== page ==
Closet Organization

Handbags on Display

Handbags

Handbags stored in a drawer or a closet cubby or wilted on a shelf can quickly lose shape or become ruined by creases or rubbing against each other. However, you can preserve your bags and make them look fabulous.

You can stuff your handbags with quilted shapers that preserve their shape, protecting your investment and giving the closet that coveted boutique look. In addition, it will be a more joyful experience to look at your bags while deciding which one you will take out for that day.

If you like that idea but feel the investment is for someone else, achieve the same result by inflating Ziplock bags to the appropriate size and stuffing them with them. Packing paper and bubble wrap do an excellent job as well.

You could also place your bags on special purse hangers or place your folded handbags in baskets or bins on your closet shelves. However, this last alternative is better for synthetic material bags.

Boots

There are many products in the market to preserve the shape of your boots. But the same company that makes the quilted stuffers for handbags also makes them for boots. Also, try these. However, rolled magazines and stuffing paper will also work (not very luxuriously, but they work – ensure they are not visible inside the boots).

When no shelving or cubby space is available to display your boots, hang them with special boot hangers.

Shoes

Closet Organization

Shoe Lover

Shoes should be off the floor, preferably on shelves. This way, they are easier to access and don’t get lost in the infinite depths of your closet, gathering dust. You are more likely to rotate their use this way as well.

Some closets already have unique shelving or cubbies for shoes. But if this is not your case, you can incorporate a shoe rack that makes selecting your shoes more accessible.

Sometimes, removing a closet rod and making space for a shoe wall makes sense. We know of an excellent company that specializes in walls of shoes! 😊

When space is an issue with the closet, a clever shoe solution is the over-the-door hanging shoe bag. This bag utilizes the door space to store your shoes. Please note this alternative works best when the shoe collection is small!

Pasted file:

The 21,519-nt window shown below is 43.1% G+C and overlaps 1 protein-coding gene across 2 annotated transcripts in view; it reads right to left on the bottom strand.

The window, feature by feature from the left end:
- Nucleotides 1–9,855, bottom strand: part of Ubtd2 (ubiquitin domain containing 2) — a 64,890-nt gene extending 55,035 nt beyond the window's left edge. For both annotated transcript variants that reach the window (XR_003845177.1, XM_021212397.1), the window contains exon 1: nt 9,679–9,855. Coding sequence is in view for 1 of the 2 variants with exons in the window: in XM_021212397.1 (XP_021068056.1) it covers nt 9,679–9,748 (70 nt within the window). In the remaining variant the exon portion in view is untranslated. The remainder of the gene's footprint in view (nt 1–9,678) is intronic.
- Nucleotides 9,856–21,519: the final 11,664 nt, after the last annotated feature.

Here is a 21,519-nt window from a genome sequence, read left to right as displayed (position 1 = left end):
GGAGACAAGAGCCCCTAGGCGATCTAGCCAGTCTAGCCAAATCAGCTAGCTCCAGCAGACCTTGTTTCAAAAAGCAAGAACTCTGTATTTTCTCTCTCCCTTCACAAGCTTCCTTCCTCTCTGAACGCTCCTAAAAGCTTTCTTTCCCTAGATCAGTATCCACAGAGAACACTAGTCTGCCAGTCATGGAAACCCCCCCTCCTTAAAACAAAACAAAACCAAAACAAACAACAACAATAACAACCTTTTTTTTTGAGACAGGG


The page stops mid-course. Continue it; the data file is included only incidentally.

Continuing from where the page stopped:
If your closet has shelves, particularly the highest shelf, you should have stackable shoe boxes. These protect your shoes from dust but let you see the contents. You might incorporate shoe boxes with lids or boxes with front lids that eliminate the need to remove boxes above to get that fabulous pair you want to take for a stroll. The shoe box option most uses the vertical space above your highest shelf.

Scarves 

Closet Organization

Scarves on an old fashion shoe rack

Scarves can go on hangers in your closet, in front, or behind your tops section.

Hanging your scarves prevents wrinkles and gives them greater visibility so that you might use them more often. Try using a hanger per piece.

There are specialty hangers for scarves that make a beautiful display.

You may choose to store your scarves in a drawer. If so, fold them neatly or roll them to avoid wrinkles. Then, place them in a divided drawer container or insert, preferably in a shallow drawer.

And how about repurposing an old shoe rack to create a formidable scarf display? We did that for a client once, and the result was exciting.

Belts & Ties

You need special hangers for belts and ties if you or your partner wear belts or ties. But belts bunched on a wire hanger or ties sliding off improvised solutions don’t work.

Organized Closet

Tie Hanger

Closet Organization

Belt Organization Alternative

 

 

 

 

 

 

 

 

Drawer space permitting, you could roll each one of these items and place them in a shallow drawer fitted with the right divided drawer insert. Rolled ties and belts in a drawer create a colorful, accessible display.

When the drawer option is deep, make two or three layers of inserts per drawer.

Hats

If you own large hats, consider using hat boxes. These preserve your hats’ shape and protect them from dust.

When space is a concern, use wall space to install hooks to hang your hats. This idea works great for caps as well.

Jewelry

Closet Organization

Jewelry Trays

Would you prefer your jewelry in stackable trays in your closet or your dresser in the bedroom? Or would you rather have a utility board on the wall to enjoy an artsy jewelry display?

If your closet is ample, you might have space to create a jewelry section. There are countless ideas to design this space so that you can enjoy your jewelry. Just check on Pinterest and be overwhelmed!

On the other hand, if your closet lacks the space to include jewelry, consider using stackable trays. Stackable trays are versatile, adaptable to your needs, and sit over your dresser or another flat area.

Before you decide on a jewelry system, though, make sure to edit your jewelry collection. All too often, jewelry is a forgotten category of items, and we tend to accumulate it without purging it.

After deciding what is still relevant, select the system that will hold the kind, size, and amount of jewelry pieces you keep. The critical factor is to have all your jewelry in one area, preferably using a single storage system.